2012-11-22 / Community

Passport price jumps

Recreation Passport bumped up to $11

LANSING – Two years after the Department of Natural Resources introduced the $10 Recreation Passport as a new way to fund state parks and outdoor recreation opportunities, the DNR has announced that – effective Jan. 2, 2013 – the purchase price of the Recreation Passport will change to $11. The Passport is required for vehicles entering Michigan’s state parks, recreation areas and forest campgrounds.

The $1 increase is based on a statutory requirement – built into the 2010 legislation that created the Recreation Passport – that says the purchase price of the Passport must keep pace with inflation. Every year, the state treasurer will evaluate changes in the Consumer Price Index and make a recommendation accordingly. This year, the state treasurer has determined the price increase is $1.

In October 2010, Michigan residents saw the last of the previous $24 motor vehicle permit (or window sticker), in favor of the new Recreation Passport. Since then, state recreation officials say they have found even more ways to make a real value even better.

“With the Recreation Passport on their vehicles, Michigan residents can explore nearly 400 outdoor recreation destinations including state parks, state forests, boat launches and trailheads in one of the largest and most scenic state park systems in the country,” said DNR Parks and Recreation Chief Ron Olson.

“The Recreation Passport also essentially gives folks a ‘free trial’ of nearly every recreational pursuit through the DNR’s nationally recognized Recreation 101 program – a series of handson classes designed to introduce people of all ages to a fun and active outdoor lifestyle,” Olson added.

Another bonus: residents who purchase the Recreation Passport through the Secretary of State’s office when renewing their license plate registrations get immediate access to the Passport Perks rewards program. Through Passport Perks, the DNR has partnered with more than 1,100 local businesses offering discounts on goods and services to Recreation Passport holders.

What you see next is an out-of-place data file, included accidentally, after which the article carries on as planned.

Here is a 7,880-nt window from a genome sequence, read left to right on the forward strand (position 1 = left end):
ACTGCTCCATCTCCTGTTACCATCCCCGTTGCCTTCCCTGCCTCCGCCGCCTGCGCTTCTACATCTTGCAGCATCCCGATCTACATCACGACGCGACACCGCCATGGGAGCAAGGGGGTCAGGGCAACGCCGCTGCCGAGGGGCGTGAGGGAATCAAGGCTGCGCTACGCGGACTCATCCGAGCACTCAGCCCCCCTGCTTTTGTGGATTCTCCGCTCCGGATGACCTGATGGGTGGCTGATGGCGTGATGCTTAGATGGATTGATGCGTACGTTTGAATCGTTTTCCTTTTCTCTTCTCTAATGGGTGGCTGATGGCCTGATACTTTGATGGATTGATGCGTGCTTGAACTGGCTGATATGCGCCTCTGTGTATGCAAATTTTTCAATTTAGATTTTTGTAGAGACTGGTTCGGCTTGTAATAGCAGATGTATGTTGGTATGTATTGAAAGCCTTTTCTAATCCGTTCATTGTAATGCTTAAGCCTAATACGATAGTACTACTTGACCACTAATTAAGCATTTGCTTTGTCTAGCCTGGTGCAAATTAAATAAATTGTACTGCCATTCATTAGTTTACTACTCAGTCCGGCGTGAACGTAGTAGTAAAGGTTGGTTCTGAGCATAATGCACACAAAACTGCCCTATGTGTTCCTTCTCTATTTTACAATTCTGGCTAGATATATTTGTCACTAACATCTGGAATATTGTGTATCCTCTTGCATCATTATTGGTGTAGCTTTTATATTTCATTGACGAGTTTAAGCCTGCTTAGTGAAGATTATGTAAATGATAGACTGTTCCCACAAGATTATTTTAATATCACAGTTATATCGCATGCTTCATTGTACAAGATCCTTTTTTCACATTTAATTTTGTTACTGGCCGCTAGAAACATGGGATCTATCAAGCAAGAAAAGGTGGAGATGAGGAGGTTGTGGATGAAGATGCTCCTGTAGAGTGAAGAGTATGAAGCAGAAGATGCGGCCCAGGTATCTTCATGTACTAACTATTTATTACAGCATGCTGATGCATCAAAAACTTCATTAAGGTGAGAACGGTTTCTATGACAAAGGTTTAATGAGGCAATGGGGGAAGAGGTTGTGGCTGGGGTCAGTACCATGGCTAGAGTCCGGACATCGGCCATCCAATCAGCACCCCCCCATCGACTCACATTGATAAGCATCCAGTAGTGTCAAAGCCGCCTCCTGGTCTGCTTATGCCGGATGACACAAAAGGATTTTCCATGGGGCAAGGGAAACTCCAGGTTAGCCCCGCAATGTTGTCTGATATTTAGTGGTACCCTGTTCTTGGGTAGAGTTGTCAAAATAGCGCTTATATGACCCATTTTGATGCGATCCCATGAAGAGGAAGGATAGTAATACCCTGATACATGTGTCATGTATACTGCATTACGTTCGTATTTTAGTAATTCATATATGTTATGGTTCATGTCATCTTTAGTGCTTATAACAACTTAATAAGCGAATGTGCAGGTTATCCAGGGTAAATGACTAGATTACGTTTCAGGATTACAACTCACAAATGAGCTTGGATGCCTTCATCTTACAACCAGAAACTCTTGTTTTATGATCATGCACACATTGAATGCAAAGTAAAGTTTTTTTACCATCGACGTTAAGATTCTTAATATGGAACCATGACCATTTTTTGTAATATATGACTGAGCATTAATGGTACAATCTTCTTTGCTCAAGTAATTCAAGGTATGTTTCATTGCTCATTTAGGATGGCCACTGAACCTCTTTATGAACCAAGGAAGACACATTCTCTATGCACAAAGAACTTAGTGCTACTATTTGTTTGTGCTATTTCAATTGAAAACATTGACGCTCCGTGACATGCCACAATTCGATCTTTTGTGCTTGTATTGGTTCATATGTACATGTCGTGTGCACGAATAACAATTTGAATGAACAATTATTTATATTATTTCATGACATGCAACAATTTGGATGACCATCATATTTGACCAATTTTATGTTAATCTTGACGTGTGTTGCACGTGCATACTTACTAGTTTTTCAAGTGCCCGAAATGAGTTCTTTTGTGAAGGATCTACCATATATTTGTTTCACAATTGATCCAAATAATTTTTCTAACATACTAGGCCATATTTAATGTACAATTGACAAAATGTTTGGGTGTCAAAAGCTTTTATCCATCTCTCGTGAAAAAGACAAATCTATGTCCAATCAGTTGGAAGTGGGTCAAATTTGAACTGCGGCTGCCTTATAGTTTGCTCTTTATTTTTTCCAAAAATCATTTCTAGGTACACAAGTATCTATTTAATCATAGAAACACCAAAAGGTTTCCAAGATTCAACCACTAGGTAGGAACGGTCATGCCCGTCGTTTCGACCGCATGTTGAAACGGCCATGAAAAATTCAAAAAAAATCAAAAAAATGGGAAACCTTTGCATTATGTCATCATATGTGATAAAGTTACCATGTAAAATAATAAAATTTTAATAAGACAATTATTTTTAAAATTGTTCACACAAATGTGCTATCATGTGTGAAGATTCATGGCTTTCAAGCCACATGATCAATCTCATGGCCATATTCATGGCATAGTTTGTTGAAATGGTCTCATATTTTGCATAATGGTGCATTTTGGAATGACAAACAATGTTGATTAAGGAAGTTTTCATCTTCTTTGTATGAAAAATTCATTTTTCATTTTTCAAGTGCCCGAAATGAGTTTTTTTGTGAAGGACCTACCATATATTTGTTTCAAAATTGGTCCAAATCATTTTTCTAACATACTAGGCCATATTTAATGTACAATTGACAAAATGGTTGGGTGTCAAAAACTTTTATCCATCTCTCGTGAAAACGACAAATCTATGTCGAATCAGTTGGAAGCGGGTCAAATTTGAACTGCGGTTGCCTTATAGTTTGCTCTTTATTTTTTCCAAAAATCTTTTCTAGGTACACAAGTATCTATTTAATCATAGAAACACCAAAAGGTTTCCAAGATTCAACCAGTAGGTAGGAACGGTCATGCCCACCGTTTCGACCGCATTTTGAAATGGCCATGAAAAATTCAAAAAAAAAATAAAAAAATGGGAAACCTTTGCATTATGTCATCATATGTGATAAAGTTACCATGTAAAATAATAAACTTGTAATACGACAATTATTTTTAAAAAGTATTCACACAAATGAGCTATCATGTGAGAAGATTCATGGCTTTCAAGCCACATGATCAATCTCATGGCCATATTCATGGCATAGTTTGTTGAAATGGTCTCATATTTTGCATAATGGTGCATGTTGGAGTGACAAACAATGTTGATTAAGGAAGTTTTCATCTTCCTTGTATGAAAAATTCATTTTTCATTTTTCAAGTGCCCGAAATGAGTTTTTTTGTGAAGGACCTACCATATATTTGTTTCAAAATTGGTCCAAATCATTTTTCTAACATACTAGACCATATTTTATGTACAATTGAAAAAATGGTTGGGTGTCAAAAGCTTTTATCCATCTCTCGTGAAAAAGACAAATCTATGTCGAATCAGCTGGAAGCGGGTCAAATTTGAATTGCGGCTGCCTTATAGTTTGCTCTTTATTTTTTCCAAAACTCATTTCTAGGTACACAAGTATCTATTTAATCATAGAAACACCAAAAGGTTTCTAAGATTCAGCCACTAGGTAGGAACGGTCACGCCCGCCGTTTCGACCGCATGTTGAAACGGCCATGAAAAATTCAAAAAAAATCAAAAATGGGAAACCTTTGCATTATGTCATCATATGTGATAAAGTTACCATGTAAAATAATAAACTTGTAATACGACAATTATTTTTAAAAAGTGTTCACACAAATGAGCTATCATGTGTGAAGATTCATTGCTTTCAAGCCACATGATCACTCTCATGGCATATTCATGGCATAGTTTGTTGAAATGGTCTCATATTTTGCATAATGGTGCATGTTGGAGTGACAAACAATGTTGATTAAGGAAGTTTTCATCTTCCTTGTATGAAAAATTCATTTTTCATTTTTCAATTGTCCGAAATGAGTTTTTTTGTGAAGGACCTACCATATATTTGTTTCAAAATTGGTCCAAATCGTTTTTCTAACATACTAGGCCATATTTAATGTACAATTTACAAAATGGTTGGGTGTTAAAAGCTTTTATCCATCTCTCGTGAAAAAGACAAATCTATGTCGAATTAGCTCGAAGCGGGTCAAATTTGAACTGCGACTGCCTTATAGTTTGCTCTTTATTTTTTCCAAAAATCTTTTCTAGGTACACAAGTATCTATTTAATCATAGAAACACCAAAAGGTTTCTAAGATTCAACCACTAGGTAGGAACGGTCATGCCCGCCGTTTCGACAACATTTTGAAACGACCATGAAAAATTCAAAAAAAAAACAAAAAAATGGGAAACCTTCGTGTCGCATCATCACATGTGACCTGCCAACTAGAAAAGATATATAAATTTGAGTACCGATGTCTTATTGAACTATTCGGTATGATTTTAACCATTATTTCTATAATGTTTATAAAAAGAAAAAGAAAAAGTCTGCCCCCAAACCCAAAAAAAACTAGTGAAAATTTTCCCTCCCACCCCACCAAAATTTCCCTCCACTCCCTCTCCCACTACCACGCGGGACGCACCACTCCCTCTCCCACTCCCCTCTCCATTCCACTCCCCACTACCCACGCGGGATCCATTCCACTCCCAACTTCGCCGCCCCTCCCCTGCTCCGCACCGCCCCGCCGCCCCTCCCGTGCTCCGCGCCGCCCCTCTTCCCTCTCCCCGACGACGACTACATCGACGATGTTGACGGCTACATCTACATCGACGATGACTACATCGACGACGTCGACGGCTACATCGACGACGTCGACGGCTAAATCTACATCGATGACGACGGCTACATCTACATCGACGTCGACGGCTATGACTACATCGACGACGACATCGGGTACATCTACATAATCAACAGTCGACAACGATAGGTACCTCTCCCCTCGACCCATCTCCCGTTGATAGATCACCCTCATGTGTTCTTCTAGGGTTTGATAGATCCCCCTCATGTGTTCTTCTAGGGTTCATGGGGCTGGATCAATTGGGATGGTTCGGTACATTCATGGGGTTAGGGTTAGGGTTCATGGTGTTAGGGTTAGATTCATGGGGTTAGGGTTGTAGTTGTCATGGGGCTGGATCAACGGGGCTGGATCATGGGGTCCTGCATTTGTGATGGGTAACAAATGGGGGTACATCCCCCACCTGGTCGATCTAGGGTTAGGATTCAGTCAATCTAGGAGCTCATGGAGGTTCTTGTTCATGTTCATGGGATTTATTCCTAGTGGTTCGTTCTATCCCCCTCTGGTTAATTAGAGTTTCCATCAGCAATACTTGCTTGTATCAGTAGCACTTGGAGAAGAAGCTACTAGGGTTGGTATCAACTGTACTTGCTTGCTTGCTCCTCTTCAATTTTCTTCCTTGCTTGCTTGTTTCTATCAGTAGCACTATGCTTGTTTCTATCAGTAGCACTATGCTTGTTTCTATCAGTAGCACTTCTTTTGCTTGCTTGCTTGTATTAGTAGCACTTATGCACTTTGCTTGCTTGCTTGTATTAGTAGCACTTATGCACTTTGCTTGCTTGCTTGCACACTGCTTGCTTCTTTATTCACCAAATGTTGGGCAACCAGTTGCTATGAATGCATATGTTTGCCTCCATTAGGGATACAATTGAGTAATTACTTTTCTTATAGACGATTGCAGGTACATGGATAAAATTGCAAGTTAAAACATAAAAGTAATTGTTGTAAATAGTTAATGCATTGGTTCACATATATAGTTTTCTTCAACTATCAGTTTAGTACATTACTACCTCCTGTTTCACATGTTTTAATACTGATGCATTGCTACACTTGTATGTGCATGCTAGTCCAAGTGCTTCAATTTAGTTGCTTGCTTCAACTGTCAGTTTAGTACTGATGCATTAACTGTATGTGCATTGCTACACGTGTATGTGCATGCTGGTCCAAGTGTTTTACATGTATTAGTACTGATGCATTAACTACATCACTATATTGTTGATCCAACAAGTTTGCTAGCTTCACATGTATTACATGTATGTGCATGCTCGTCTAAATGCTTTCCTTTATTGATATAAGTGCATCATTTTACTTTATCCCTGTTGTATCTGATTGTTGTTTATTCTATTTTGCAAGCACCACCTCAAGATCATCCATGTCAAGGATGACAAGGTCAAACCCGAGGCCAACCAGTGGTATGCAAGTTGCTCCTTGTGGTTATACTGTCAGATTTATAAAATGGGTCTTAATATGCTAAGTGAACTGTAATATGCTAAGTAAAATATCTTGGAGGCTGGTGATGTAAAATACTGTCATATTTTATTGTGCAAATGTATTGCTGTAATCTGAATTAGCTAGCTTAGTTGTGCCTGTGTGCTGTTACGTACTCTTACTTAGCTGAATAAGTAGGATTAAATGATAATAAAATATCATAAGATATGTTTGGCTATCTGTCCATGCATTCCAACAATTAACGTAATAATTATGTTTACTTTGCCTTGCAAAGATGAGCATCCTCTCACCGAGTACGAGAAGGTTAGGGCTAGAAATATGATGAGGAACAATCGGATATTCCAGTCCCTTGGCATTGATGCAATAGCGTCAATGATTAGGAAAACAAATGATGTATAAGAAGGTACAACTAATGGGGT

“In some cases, it’s possible for residents to save enough money on Perks purchases to cover the price of the Recreation Passport, as well as the cost of their license plate fees,” Olson said. “As we bring more Passport Perks providers on board with the program, the benefits will keep growing, too.”

To learn more about the program, visit www.michigan.gov/ passportperks.

Stretching the benefits even further, the Recreation Passport legislation also states that a percentage of Passport-generated revenue will be allocated for the preservation and protection of historic and cultural resources, assistance with the maintenance and operation of state forest campgrounds and pathways, and establishment of an annual grant fund for local community recreation projects.

To learn more about the Recreation Passport visit www.michigan.gov/recreationpassport.

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